The following article, theologically enlightening (but rather mean-spirited and ill-informed, if I may editorialize very briefly there for a moment), previously appeared as Orson Pratt, "Past and Future Existence", The Latter-Day Saints' Millennial Star 28/46 (17 November 1866): 721-723.
There are but few persons, who have correct ideas, concerning any state of existence, except the present. They find themselves here; but where they came from, or whither they are going, they have but a faint idea. Indeed, the greater part of the millions of Christendom, do not believe in the Bible doctrine of pre-existence: they look upon the natural birth of man as the origin or commencement, not only of the body, but also of the spirit. They readily admit the pre-existence of the materials which enter into the composition of the body; but discard the idea of a pre-existing spirit either organized or disorganized. They suppose each individual spirit to be created from nothing at or about the time of the organization and birth of the infant tabernacle. That then, it is supposed, we awoke from nothing to consciousness, from non-existence to existence, from vacancy to substance, that thoughts and perceptions sprang into being, assumed identity, and began their career as movable intelligent souls. This unscriptural, and most absurd, and unreasonable doctrine originated in the brains of a corrupt Priesthood, and is unworthy of the consideration of any but lunatics and madmen.
It is strange, that men professedly wise, capable of reason, and common sense, could possibly work up their minds into a belief that human spirits are called into being from nothing at the average rate of about twenty every minute. How much more consistent is it to believe that the substance of our spirits, like the substance of our bodies, had a pre-existence; that both are eternal, and that not one particle of either ever sprang from nothing; that creation signifies organization of pre-existent materials, and not the production of these materials from nothing? The former is a Scriptural truth; the latter a vague, foolish, unphilosophical, absurd speculation of men who believed in an immaterial god "without body or parts," which is equivalent to no God. When will man burst the shell of his traditions, and have common sense! When will he turn from such disgusting absurdities to the word of God!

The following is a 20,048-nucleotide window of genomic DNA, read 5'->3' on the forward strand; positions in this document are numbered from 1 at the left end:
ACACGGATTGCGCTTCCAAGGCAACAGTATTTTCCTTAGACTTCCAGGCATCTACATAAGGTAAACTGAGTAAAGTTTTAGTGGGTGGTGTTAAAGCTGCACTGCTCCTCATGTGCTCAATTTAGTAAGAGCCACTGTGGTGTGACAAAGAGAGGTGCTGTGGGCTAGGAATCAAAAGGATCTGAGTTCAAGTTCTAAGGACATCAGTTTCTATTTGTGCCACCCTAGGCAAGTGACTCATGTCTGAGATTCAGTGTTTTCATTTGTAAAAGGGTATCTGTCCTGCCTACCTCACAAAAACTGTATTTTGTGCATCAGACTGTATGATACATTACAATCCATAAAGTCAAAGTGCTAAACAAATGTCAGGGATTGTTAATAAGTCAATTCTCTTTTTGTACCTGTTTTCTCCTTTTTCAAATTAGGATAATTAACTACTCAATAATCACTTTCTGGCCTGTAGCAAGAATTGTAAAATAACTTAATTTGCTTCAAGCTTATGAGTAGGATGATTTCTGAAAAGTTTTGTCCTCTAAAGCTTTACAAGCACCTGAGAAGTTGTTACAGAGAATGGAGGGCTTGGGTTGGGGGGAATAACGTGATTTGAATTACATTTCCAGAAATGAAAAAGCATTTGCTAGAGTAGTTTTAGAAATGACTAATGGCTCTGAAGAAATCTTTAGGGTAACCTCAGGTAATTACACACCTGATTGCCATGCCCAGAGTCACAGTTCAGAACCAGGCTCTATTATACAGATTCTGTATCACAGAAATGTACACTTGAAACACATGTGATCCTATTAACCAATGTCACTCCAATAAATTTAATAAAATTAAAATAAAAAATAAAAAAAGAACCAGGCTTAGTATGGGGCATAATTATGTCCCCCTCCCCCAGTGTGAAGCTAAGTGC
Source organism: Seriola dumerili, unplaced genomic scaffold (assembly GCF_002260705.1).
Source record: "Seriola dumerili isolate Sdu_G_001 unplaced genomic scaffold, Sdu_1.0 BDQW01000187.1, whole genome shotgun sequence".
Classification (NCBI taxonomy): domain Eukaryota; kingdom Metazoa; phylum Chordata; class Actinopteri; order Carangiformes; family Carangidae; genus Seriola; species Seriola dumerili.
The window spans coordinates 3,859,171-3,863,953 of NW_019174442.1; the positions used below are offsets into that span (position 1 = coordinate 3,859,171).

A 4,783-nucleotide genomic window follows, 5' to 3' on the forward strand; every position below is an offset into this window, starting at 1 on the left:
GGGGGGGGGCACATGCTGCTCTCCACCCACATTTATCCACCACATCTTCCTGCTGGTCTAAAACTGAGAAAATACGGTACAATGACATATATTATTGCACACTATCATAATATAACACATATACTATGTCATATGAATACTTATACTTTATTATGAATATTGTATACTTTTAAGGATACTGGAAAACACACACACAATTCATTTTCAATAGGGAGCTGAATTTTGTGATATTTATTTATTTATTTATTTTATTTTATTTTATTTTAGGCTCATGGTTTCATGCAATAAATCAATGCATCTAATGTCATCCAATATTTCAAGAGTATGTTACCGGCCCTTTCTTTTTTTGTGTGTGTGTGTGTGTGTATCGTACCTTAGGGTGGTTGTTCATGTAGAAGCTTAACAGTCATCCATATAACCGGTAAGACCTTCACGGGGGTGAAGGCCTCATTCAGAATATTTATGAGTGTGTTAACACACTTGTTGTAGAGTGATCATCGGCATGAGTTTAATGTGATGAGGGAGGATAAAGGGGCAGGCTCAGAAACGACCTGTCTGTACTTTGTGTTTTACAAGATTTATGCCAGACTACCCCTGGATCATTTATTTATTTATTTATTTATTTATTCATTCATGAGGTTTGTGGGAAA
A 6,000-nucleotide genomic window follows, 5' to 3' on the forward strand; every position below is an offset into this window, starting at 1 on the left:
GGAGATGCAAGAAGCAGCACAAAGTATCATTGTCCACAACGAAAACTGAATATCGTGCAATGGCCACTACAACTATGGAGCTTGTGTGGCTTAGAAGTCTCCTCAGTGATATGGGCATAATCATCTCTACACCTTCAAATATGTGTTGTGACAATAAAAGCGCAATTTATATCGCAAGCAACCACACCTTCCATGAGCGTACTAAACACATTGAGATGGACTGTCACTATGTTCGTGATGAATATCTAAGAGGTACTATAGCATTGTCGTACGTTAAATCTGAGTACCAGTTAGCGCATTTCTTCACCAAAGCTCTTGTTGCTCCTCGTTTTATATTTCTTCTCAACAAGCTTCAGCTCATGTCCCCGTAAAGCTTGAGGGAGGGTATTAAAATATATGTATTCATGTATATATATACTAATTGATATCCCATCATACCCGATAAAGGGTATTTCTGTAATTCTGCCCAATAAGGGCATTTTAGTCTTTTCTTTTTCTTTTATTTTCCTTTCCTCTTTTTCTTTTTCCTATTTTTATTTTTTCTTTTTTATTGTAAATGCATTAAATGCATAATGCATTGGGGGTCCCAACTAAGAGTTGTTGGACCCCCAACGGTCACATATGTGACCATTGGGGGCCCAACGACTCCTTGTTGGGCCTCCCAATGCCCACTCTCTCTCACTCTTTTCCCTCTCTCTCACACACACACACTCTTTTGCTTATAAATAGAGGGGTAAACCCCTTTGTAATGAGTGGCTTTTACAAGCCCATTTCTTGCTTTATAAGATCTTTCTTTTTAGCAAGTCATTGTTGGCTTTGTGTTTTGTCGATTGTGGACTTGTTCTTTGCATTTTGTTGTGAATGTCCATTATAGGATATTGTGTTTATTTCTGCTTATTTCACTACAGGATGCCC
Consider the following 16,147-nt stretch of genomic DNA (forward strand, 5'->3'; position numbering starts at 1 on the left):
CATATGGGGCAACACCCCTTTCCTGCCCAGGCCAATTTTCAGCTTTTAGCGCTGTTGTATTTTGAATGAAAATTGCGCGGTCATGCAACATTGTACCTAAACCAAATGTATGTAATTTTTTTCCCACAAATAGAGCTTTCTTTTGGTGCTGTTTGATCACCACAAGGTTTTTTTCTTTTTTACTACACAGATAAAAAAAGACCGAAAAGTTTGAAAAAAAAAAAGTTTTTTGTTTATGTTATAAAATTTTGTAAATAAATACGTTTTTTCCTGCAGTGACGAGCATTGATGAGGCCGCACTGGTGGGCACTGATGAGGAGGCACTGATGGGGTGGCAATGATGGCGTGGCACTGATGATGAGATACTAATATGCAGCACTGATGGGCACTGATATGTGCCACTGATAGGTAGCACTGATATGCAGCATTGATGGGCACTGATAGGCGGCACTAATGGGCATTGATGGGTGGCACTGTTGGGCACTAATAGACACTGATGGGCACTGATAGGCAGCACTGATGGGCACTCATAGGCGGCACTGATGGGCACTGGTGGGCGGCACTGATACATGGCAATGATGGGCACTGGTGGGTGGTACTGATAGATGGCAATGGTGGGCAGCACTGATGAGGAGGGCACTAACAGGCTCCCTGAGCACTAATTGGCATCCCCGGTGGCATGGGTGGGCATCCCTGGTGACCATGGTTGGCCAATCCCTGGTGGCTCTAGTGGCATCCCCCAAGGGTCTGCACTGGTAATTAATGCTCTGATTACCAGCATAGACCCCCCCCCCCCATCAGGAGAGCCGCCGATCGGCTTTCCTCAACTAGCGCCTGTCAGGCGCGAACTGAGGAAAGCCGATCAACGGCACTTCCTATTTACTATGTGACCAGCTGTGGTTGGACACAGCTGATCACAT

Man is not only ignorant of his pre-existence, but seems to have but a very imperfect idea of his future state. It is true, Christendom expect a future state of being, but have endeavored to make such a state, as shadowy, as unlike everything connected with real existence, as they could possibly imagine. Their heaven is a spiritual, immaterial world, "beyond the bounds of time and space," having no connection with time, no relation to space, no parts, no whole, nothing in common with matter. Their future being is immaterial, shapeless, bodiless, occupying no space, has nothing to do with duration, is destitute of all properties common to matter, possessing, like their imaginary god, neither "parts nor passions." Such is their own description of their imaginary heaven; such their avowed belief in regard to their future existence. The Devil could not possibly invent ideas more atheistical, than these. The worst forms of heathen divinities do not begin to compare with the absurdities of the sectarians' god: a heathen heaven is a place compared with the sectarian heaven, excluded from time and space: the heathens' idea of a future existence, though false, is incomparably better than an "immaterial existence," which is only another word for total annihilation.
It is, indeed, comforting to know whence we came, and have a correct understanding in regard to our future. This interesting and most important knowledge is only to be obtained by divine revelation. God has abundantly revealed these things that man might rejoice in them. There are no people upon the earth who have so great reason to rejoice as the Saints; for to them God has spoken, and plainly manifested much, concerning both the past and the future; and hence, they know what kind of an existence to pray for, what blessings to hope for, and where they shall receive their everlasting inheritance.